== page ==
Examples of prisoners accused of breaking rules and being punished for acts connected to mental illness are legion. Prisoners have been punished for self-mutilation because that behavior entailed the "destruction of state property"-to wit, the prisoner's body. Prisoners who tear up bedsheets to make a rope for hanging themselves have been punished for misusing state property. Prisoners who scream and kick cell doors while hearing voices have been charged with destruction of property and creating a disturbance. And prisoners who smear feces in their cells have been punished for "being untidy."The findings of a federal court examining the treatment of the mentally ill in California prisons are applicable to many other state prison systems:
Mentally ill inmates who act out are typically treated with punitive measures without regard to their mental status . . . . There is substantial evidence in the record of seriously mentally ill inmates being treated with punitive measures by the custody staff to control the inmates' behavior without regard to the cause of the behavior, the efficacy of such measures, or the impact of those measures on the inmates' mental illnesses.
Mentally ill prisoners are routinely punished under prison disciplinary systems for rule infractions arising from their illness without regard to their actual culpability. Unless an infraction is minor, it will be adjudicated in a formal hearing. In theory, prison disciplinary hearings can lead to a finding of "not guilty." In practice, however, this result rarely occurs. Instead, the real purpose of the hearing is to determine punishment.
Disciplinary hearings provide a modicum of due process and can be seen as functioning somewhat like a court in the criminal justice system. Nevertheless, they typically do not recognize incompetence to participate in the proceedings; the hearing goes forward regardless of whether the prisoner is capable of either understanding the charge or presenting a defense. Nor do disciplinary hearings permit an insanity defense, which would excuse a prisoner from guilt for conduct that he could neither appreciate nor control. Hearing officers may not even take mental illness into account as a mitigating factor in determining a sentence. They do not consider whether the prisoner's conduct reflected significant cognitive or volitional impairments. The imperative of punishment supersedes any potential recognition that a mentally ill prisoner may not have been meaningfully able to control his behavior.
Prison officials are reluctant to accept that mental illness should be given weight in disciplinary hearings. They fear that accommodating mental illness will provide excuses for prisoner misconduct, encourage others to engage in similar misconduct, and promote a general breakdown in order.Particularly strong is the concern about malingering-that inmates will fake mental illness to avoid punishment for misconduct.As the Director of the Ohio Department of Rehabilitation and Correction, Dr. Reginald Wilkinson, has stated, "what we cannot do is ignore the disciplinary aspect [of misconduct]. Otherwise, this would lead to faking [of mental illness] by other inmates." In addition, corrections personnel fear that incorporating mental health considerations into what they see as security determinations would diminish their authority. According to one corrections expert with decades of experience, "the idea of ceding security authority to mental health personnel is pretty repugnant to most prison administrations."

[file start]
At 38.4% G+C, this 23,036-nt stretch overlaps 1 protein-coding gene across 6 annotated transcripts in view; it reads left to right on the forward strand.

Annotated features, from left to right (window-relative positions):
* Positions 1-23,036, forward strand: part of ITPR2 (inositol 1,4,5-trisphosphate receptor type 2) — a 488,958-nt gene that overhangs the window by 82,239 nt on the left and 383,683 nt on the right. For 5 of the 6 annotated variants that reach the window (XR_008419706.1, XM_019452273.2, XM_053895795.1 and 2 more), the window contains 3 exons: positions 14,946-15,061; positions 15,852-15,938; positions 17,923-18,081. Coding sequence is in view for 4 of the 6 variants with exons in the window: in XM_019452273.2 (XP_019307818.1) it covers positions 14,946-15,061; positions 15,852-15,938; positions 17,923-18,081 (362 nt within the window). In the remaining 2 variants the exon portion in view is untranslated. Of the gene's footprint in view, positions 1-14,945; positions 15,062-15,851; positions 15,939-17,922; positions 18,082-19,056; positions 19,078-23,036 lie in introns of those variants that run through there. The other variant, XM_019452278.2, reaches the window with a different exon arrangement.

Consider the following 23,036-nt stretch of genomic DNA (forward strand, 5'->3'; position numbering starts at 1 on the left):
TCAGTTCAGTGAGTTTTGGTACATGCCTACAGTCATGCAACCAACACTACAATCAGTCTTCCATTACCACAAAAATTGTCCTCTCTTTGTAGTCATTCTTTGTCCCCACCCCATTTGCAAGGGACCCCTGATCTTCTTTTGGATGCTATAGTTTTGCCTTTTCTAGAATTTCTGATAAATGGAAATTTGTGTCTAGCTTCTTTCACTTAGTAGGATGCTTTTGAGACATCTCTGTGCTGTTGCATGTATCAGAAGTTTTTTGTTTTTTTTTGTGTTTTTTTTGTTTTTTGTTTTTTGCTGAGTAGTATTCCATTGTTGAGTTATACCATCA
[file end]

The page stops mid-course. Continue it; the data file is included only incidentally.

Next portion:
University of California psychiatrist Michael Krelstein surveyed the fifty state departments of corrections and the Federal Bureau of Prisons about their disciplinary systems and the role of mental illness. Many prison officials expressed concern to him that involving mental health staff in the determination of disciplinary responses would:
create a conflict of interest for the mental health teams; could encourage non-mentally ill prisoners to feign illness knowing that this illness might mitigate the prison system's responses to their misbehavior; and could place the clinicians at risk of revenge attacks from patients to whom they had assigned punishments.
For example, Krelstein found that:
Under Texas policy, mental health [staff] may communicate with custody [staff] regarding the disciplinary management of seriously mentally ill inmates, but are prohibited from performing forensic evaluations including sanity at the time of the alleged disciplinary infraction or competence to undergo disciplinary proceedings.
According to Krelstein, Texas justified this policy on the grounds that "custody [staff] could object to the mental health [staff's] insanity determinations, which excuse an inmate's antisocial or violent behavior, further straining custodial-clinical staff relations." A number of states, however, do permit mental health staff to participate in some capacity in disciplinary hearings.The roles such staff play in the hearings vary, as does the willingness of disciplinary hearing officers to take mental health perspectives into consideration.